[This post has been authored by Noyanika Batta, a Senior Associate at Lakshmikumaran & Sridharan Attorneys. She is a 2018 graduate from Gujarat National Law University.]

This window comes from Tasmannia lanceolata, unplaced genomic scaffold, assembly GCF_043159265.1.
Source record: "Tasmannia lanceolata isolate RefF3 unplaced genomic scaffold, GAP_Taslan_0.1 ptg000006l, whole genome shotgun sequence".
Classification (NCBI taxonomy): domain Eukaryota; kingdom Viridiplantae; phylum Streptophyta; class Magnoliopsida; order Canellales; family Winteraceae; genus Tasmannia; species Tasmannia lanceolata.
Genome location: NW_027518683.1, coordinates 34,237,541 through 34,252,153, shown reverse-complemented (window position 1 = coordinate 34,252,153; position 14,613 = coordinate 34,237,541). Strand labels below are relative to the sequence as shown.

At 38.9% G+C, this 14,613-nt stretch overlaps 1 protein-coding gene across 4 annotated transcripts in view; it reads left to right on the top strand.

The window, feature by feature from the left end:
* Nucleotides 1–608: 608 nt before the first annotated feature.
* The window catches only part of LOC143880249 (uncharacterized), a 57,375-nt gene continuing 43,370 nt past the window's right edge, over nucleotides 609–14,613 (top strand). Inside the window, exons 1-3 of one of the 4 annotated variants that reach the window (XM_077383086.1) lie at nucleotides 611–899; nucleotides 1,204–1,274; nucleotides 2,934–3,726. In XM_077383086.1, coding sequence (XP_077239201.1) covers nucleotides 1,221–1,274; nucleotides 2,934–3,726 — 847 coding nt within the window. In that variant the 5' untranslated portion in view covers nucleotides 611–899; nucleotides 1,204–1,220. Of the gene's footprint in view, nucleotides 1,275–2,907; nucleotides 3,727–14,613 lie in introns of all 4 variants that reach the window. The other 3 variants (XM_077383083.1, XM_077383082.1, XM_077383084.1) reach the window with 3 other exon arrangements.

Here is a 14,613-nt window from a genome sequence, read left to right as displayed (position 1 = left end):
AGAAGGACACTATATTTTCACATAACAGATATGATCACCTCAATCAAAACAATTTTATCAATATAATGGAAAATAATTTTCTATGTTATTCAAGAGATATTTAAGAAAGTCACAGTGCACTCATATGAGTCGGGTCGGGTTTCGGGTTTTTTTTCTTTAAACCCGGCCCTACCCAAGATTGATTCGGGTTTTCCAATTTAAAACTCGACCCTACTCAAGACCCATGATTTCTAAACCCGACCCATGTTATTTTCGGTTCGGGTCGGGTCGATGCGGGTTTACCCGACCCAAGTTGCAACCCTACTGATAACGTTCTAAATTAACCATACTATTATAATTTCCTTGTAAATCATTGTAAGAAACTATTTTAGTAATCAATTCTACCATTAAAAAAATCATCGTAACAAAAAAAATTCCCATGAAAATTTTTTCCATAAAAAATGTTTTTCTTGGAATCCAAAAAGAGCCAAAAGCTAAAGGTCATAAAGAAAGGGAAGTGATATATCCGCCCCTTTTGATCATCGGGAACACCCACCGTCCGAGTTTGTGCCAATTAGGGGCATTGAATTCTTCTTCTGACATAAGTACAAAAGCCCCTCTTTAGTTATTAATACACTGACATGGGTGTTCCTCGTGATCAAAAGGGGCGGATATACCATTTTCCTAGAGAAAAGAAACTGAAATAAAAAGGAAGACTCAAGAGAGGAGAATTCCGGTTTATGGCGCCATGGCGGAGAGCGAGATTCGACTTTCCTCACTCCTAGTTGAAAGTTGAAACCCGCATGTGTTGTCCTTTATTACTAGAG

There exist dichotomous views on the usefulness of surveillance and its relationship with public health. The disease control strategies adopted by the states often necessitate extensive surveillance practices having an overbearing and intrusive effect on the daily lives of its citizens. The debate thus lies in striking the right balance between public health and the need to strengthen public health infrastructures vis-a-vis privacy protection for individual citizens. With the rapid spread of COVID19 debilitating economies and causing health systems across the globe to crumble, it became imperative for governments and organizations to take immediate actions to protect its people. This in turn saw a fierce boom in surveillance technologies dedicated towards monitoring whole populations, with governments trying to chart the virus’ trajectory from broad swathes of personal data. This article seeks to examine the disproportionate risks to data privacy caused by the use of invasive and pervasive technologies such as contact tracing across the world.